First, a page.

Nathalie Larsson defended her thesis “From performance management to managing performance: An embedded case study of the drivers of individual and group-based performance in a call center context” 14th October. Below you can find out more about Nathalie and her research, described in her own words.
When looking back, it is clear that certain things have dominated my life and always been very close to my heart. One such thing is the joy of writing. Another one is the curiosity of corporate reality. This has not only been evident in my bachelor studies (in Media Technology at Malmö Högskola, and in Business Administration at Lund University School of Economics and Management), but also when progressing my PhD. More specifically, my essays reflect a curiosity in understanding business strategies in managing external and internal challenges, which was accentuated during the PhD process and further developed into a profound interest in how to manage customer relations and performance.
Managing performance is critical for realizing certain economic benefits when managing customer relations in call centers. However, prior call center research is fragmented and under-analyzed, which contributes to a limited understanding of the underlying elements for performance and complexities in managing individual- and group-based performance in call centers. The purpose of this thesis is to further our knowledge of how to manage performance in call centers.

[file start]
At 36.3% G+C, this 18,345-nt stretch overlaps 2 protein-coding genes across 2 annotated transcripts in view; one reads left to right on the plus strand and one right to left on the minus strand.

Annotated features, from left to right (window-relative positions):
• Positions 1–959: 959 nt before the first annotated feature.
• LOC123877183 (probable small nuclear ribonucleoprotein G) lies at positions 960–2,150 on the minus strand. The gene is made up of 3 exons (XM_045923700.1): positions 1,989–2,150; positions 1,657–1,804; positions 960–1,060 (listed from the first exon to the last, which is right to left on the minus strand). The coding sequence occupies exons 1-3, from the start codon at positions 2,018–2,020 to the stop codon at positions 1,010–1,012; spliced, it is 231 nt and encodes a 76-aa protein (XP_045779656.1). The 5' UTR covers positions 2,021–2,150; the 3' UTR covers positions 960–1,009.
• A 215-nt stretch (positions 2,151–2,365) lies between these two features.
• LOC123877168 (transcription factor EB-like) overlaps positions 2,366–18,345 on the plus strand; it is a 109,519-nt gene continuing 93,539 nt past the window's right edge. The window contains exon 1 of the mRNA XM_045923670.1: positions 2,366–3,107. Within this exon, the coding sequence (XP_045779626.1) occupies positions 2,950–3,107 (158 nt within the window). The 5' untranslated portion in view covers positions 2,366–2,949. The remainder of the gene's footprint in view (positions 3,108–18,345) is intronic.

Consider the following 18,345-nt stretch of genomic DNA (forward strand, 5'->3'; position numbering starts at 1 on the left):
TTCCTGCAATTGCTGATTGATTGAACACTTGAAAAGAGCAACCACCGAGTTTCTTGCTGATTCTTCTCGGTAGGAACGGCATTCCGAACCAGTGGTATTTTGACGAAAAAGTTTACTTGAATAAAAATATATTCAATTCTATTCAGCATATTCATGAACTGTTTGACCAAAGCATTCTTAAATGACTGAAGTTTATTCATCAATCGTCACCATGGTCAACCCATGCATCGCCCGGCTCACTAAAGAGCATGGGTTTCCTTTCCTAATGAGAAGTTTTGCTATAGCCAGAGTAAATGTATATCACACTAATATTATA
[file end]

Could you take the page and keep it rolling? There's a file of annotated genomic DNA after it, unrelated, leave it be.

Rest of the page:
The findings from this qualitative study of four embedded cases in a Swedish company operating in the utilities sector provide empirical evidence of how call center agents and management manage performance. I propose that coping and the effects of coping strategies on performance constitute the primary link between contextual, control-based, cultural elements and performance outcomes. I found that call center agents handled their lack of knowledge of how to effectively solve (or not solve) a perceived problem by adopting various coping strategies. Such strategies were influenced by the amount of experienced coping over time and supported by dysfunctional prevailing performance-management systems. These coping strategies determined individual- and group-based performance in this call center setting.
Based upon these findings, I suggest a more proactive role for middle managers in handling the underlying causes of these coping strategies, rather than their consequences, in terms of performance impacts. I also propose suggestions to management for handling internal challenges generated by a dysfunctional performance-management system in these call centers. I also provide additional managerial guidelines for managing customer relations and performance in call centers, such as how to align call center operations with company vision.